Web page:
No other primate species engages in parenting in the way that humans do. The parent-child attachment process that is necessary for early brain development appears to be largely complete by the time the child is three years old. Parenting of human children for several years beyond weaning is entirely unnecessary from the standpoint of either physiological or psychological development, but it is thought to be necessary in order to sufficiently prepare children to participate in complex human society.
What extended parenting actual does, however, is instill a perpetual sense of dependency.
Children are intrinsically motivated to learn—naturally and without any prompting from adults—how to handle the world around them. What parenting in modern society has to do is counteract the child’s natural programming; children have to learn that that their own abilities are not sufficient.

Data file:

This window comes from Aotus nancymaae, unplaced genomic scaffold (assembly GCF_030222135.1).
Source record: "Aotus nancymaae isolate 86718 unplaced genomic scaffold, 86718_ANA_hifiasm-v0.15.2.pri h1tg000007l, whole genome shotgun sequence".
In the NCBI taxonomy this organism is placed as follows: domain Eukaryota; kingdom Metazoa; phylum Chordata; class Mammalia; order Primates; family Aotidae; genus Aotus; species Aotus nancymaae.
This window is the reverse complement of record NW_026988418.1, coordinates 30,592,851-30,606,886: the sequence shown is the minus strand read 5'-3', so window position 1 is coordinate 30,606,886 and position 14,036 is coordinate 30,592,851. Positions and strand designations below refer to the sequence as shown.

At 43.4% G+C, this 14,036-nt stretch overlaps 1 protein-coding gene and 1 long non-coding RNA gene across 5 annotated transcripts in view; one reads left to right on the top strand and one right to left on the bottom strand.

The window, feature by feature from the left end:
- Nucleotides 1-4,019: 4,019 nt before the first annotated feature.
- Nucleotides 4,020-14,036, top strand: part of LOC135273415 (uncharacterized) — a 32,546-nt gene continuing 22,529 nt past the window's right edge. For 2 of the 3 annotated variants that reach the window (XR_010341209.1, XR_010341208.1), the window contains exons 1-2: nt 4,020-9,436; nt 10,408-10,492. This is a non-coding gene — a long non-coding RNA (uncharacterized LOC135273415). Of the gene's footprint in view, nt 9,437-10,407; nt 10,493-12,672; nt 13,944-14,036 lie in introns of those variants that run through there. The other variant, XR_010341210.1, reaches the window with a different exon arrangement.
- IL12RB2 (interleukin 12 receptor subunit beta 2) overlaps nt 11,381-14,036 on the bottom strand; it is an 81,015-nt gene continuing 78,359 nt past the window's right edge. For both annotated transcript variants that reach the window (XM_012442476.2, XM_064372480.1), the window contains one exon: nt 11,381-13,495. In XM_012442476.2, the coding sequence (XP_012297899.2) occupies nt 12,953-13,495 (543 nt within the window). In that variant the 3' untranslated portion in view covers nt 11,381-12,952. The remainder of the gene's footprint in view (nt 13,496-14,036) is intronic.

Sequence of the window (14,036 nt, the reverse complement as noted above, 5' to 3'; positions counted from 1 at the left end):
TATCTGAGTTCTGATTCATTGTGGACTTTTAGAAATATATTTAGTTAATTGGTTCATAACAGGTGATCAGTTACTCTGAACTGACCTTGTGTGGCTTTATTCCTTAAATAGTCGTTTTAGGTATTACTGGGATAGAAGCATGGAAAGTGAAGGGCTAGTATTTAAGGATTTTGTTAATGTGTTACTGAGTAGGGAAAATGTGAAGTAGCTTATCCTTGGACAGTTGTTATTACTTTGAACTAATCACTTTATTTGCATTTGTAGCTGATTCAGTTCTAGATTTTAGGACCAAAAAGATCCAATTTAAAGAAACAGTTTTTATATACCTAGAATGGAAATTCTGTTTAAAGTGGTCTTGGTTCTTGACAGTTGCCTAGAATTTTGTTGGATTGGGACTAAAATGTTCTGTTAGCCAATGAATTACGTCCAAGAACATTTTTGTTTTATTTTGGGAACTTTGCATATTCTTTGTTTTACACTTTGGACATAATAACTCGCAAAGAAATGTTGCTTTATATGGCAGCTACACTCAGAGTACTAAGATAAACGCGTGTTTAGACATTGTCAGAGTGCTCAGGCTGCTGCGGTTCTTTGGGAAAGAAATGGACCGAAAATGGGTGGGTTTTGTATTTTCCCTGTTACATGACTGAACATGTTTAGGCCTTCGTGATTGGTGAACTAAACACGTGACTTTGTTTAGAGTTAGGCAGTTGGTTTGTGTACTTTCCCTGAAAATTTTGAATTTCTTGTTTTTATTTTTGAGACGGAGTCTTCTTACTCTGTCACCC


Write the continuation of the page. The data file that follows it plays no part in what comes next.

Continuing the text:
In a hunter-gatherer society, children learn very early to be able to provide for their own immediate needs (e.g., for food). In civilized society, children are taught to be dependent on others for satisfying all of their needs (and even as adults are entirely unable to provide their own food, relying instead on a massive corporate food system). They are trained through the routines of public school and participation in sports to be "good citizens" and "team players" all the while corporate marketing is presenting them with a materialistic world based on narcissistic hedonism.
What should be conflicting messages, "you are insufficient in yourself and need to rely on others" and "you are an individual entitled to all of the material pleasures of the world that you can get your hands on" are resolved into: "you need to use others in order to get what you want."
Our immaturity follows us into adulthood and leaves us in need of perpetual parenting.
Enter the corporate state. Modern civilization is a society of dependent and self-centered children, and corporate bureaucracies play the role of protective, indulgent—and more than occasionally abusive—parents.